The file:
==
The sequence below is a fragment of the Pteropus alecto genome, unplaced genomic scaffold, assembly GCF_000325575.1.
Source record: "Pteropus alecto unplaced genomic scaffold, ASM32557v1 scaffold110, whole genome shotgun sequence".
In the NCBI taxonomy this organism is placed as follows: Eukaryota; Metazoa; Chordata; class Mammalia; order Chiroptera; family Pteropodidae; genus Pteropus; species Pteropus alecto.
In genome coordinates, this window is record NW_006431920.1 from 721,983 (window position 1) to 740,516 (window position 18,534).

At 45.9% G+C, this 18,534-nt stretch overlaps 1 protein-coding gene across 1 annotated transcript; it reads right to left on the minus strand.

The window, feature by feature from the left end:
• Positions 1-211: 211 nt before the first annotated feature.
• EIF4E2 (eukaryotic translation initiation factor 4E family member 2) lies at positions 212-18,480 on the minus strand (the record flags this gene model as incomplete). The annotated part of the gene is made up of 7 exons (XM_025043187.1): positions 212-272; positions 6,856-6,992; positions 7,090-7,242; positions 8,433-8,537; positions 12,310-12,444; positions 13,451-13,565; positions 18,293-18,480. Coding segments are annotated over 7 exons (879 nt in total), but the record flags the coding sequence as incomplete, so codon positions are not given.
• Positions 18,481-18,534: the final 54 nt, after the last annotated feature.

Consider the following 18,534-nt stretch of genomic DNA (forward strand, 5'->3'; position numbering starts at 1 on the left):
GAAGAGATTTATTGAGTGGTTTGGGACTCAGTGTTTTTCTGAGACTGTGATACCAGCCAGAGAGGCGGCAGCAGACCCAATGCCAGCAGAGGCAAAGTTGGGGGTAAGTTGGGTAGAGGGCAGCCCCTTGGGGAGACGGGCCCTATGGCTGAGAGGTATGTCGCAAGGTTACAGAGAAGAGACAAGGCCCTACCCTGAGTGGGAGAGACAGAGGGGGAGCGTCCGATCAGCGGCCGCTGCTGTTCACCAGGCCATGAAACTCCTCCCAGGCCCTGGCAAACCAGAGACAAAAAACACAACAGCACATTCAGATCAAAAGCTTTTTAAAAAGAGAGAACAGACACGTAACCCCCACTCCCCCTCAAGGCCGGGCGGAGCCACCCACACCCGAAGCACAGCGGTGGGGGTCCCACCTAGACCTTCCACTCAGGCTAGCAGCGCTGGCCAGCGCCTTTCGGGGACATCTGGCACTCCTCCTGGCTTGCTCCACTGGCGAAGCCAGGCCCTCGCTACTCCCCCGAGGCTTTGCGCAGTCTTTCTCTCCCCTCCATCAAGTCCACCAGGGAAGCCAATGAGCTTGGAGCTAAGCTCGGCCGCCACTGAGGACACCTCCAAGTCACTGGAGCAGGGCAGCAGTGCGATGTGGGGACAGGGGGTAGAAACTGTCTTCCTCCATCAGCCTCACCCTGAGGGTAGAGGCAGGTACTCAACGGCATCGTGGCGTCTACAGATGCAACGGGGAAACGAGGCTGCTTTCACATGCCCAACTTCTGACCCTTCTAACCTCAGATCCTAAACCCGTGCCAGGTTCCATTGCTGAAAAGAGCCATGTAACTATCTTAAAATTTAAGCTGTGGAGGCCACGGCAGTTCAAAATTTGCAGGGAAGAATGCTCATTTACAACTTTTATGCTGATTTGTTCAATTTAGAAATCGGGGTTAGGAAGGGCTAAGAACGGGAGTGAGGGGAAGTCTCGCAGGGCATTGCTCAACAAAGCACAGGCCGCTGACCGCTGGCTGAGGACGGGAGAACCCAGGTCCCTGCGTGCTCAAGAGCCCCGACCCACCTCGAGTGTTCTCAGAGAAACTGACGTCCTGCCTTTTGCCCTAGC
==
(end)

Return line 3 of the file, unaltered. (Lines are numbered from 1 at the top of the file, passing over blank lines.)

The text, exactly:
In the NCBI taxonomy this organism is placed as follows: Eukaryota; Metazoa; Chordata; class Mammalia; order Chiroptera; family Pteropodidae; genus Pteropus; species Pteropus alecto.